Iridium said today it will shut down the Japanese arm of its satellite mobile phone service on Saturday, only a day after its delayed bankruptcy hearing.
The company was supposed to provide the US Bankruptcy Court for the Southern District of New York either with the name of a buyer or plans to dismantle its $5bn (£3bn) satellite phone network by Tuesday this week, but Judge Cornelius Blackshear rescheduled the hearing because of personal reasons.
The situation follows Iridium's decision to file for Chapter 11 bankruptcy protection last August after the project failed to attract enough customers. While mobile phone entrepreneur Craig McCaw and his Eagle River investment house pulled out of a bid to purchase the company last month, Iridium later secured $3m in financing from lenders to keep it afloat until 17 March.
Although investors and analysts have said they do not expect the company to receive a last-minute offer for its assets and believe it will be shut down by the end of this week, Crescent Communications is thought to be preparing a bid. Defence system supplier General Dynamics has also tentatively agreed to help operate Iridium's satellites and ground stations if the bid is successful.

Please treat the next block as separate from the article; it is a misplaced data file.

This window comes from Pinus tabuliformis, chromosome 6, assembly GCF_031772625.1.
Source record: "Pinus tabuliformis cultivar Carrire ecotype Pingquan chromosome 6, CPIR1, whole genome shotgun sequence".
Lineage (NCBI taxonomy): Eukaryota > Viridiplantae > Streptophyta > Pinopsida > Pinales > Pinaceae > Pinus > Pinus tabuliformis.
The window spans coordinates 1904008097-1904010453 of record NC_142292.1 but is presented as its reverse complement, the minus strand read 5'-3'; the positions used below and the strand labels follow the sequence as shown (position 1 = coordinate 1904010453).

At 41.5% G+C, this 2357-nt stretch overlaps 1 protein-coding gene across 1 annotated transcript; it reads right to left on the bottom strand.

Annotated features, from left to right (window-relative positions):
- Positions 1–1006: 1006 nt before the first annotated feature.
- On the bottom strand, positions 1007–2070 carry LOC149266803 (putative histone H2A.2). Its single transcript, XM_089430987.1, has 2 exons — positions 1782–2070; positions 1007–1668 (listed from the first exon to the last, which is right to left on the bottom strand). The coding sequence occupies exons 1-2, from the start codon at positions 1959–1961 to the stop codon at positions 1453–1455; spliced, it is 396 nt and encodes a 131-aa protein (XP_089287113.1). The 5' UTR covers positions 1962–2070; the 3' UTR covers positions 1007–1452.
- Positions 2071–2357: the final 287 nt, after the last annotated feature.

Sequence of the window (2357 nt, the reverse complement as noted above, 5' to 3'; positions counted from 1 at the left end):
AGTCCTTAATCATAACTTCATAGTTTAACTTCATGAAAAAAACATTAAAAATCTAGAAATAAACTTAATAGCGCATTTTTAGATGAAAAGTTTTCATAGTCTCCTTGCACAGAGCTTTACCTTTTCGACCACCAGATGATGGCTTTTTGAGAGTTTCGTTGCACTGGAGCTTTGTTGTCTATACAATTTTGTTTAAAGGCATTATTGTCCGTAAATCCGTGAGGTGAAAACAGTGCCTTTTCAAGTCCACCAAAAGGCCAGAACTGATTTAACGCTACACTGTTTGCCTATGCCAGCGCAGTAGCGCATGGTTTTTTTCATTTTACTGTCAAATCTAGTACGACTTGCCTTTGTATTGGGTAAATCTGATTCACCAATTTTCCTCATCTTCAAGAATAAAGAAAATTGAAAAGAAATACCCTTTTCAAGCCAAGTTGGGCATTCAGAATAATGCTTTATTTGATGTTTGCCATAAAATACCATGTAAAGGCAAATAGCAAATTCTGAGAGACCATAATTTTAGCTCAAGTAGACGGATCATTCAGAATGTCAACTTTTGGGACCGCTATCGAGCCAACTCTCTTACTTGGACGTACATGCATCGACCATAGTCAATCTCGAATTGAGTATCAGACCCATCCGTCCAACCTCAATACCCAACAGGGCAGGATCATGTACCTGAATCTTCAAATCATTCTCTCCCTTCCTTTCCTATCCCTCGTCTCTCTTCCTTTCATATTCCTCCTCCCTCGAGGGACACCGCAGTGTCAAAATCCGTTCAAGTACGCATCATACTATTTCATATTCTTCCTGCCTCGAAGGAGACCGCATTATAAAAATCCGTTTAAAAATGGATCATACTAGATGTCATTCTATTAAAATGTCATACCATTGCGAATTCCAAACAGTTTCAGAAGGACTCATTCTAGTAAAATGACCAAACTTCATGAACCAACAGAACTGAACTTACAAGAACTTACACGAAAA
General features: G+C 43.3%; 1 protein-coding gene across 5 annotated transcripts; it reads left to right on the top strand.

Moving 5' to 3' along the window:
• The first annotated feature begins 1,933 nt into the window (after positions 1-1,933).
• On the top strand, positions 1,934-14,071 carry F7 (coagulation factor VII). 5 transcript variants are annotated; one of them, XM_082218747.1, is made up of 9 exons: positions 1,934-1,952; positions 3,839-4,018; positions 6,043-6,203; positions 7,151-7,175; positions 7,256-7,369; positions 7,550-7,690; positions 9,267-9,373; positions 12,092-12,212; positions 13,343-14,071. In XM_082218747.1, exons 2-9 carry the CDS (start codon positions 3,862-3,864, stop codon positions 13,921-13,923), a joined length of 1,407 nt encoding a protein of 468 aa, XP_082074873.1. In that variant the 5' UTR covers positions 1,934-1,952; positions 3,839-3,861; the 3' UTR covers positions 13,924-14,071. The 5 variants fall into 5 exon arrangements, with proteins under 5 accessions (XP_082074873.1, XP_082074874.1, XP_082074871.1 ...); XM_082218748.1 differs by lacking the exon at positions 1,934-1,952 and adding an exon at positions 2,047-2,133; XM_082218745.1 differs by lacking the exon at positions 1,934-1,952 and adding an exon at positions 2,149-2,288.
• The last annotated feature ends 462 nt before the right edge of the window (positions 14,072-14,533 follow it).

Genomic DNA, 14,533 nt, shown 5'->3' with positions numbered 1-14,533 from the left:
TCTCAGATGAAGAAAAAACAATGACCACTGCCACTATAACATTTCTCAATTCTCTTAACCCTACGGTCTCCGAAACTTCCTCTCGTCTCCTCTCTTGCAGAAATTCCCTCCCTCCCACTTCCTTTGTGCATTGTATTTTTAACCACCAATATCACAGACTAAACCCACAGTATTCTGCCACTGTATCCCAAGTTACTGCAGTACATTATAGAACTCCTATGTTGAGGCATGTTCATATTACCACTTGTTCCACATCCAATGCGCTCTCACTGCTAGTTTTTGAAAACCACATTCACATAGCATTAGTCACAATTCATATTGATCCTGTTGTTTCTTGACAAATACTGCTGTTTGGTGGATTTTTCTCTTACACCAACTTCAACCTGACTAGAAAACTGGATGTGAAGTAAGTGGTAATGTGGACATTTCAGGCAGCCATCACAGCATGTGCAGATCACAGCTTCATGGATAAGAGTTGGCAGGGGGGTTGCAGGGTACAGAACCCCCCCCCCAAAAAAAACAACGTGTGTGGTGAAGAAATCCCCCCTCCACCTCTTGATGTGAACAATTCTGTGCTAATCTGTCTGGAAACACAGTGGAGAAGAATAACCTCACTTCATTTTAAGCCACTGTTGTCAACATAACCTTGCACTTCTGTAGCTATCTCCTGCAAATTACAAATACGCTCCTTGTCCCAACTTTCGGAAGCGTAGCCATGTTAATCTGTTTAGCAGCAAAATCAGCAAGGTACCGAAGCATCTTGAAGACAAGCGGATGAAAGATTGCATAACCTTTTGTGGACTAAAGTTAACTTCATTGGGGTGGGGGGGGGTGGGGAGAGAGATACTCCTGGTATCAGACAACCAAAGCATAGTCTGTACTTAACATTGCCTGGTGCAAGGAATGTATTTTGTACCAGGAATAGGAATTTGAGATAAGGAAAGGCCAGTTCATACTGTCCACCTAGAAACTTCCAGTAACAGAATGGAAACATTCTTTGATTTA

Bondholders have also been granted permission by the court to sue Motorola, Iridium's largest single investor, for more than $2bn. They allege that the mobile phone giant extracted more than $1bn from the firm after it became insolvent.
Motorola said it will wait for the outcome of the court hearing on Friday before it decides how to proceed. If no buyer is found, it plans to discontinue Iridium's service that day and will dismantle its satellite network.
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